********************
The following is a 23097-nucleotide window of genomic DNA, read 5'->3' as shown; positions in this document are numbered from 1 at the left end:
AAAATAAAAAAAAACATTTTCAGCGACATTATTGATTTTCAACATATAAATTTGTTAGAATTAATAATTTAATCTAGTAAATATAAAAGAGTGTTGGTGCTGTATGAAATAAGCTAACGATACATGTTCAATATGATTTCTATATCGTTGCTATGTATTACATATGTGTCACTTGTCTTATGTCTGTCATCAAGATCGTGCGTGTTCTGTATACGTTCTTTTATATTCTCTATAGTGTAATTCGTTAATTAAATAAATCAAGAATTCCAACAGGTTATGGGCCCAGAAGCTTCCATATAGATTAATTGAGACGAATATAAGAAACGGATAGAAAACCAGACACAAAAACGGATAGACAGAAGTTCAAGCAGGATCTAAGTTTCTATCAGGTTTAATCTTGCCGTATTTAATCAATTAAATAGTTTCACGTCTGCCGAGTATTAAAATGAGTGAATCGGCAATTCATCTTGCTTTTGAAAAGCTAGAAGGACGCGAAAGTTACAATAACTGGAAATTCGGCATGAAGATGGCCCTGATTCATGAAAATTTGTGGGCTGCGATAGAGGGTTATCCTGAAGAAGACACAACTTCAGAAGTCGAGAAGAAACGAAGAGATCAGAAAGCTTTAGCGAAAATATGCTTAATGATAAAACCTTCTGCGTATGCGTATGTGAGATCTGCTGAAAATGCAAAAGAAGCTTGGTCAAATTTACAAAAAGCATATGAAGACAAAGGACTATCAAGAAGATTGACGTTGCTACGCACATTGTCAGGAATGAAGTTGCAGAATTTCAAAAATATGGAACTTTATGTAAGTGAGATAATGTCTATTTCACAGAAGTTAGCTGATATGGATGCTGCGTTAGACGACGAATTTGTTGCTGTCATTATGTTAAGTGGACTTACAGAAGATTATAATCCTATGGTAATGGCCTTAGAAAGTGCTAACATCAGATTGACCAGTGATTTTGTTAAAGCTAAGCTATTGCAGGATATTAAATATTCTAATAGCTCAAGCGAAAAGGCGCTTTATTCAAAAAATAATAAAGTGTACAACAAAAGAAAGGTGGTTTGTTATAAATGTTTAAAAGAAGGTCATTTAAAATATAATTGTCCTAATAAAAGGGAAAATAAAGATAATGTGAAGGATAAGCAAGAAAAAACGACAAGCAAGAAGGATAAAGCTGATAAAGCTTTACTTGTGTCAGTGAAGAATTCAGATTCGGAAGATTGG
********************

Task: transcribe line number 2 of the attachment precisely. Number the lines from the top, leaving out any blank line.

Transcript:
AAAATAAAAAAAAACATTTTCAGCGACATTATTGATTTTCAACATATAAATTTGTTAGAATTAATAATTTAATCTAGTAAATATAAAAGAGTGTTGGTGCTGTATGAAATAAGCTAACGATACATGTTCAATATGATTTCTATATCGTTGCTATGTATTACATATGTGTCACTTGTCTTATGTCTGTCATCAAGATCGTGCGTGTTCTGTATACGTTCTTTTATATTCTCTATAGTGTAATTCGTTAATTAAATAAATCAAGAATTCCAACAGGTTATGGGCCCAGAAGCTTCCATATAGATTAATTGAGACGAATATAAGAAACGGATAGAAAACCAGACACAAAAACGGATAGACAGAAGTTCAAGCAGGATCTAAGTTTCTATCAGGTTTAATCTTGCCGTATTTAATCAATTAAATAGTTTCACGTCTGCCGAGTATTAAAATGAGTGAATCGGCAATTCATCTTGCTTTTGAAAAGCTAGAAGGACGCGAAAGTTACAATAACTGGAAATTCGGCATGAAGATGGCCCTGATTCATGAAAATTTGTGGGCTGCGATAGAGGGTTATCCTGAAGAAGACACAACTTCAGAAGTCGAGAAGAAACGAAGAGATCAGAAAGCTTTAGCGAAAATATGCTTAATGATAAAACCTTCTGCGTATGCGTATGTGAGATCTGCTGAAAATGCAAAAGAAGCTTGGTCAAATTTACAAAAAGCATATGAAGACAAAGGACTATCAAGAAGATTGACGTTGCTACGCACATTGTCAGGAATGAAGTTGCAGAATTTCAAAAATATGGAACTTTATGTAAGTGAGATAATGTCTATTTCACAGAAGTTAGCTGATATGGATGCTGCGTTAGACGACGAATTTGTTGCTGTCATTATGTTAAGTGGACTTACAGAAGATTATAATCCTATGGTAATGGCCTTAGAAAGTGCTAACATCAGATTGACCAGTGATTTTGTTAAAGCTAAGCTATTGCAGGATATTAAATATTCTAATAGCTCAAGCGAAAAGGCGCTTTATTCAAAAAATAATAAAGTGTACAACAAAAGAAAGGTGGTTTGTTATAAATGTTTAAAAGAAGGTCATTTAAAATATAATTGTCCTAATAAAAGGGAAAATAAAGATAATGTGAAGGATAAGCAAGAAAAAACGACAAGCAAGAAGGATAAAGCTGATAAAGCTTTACTTGTGTCAGTGAAGAATTCAGATTCGGAAGATTGG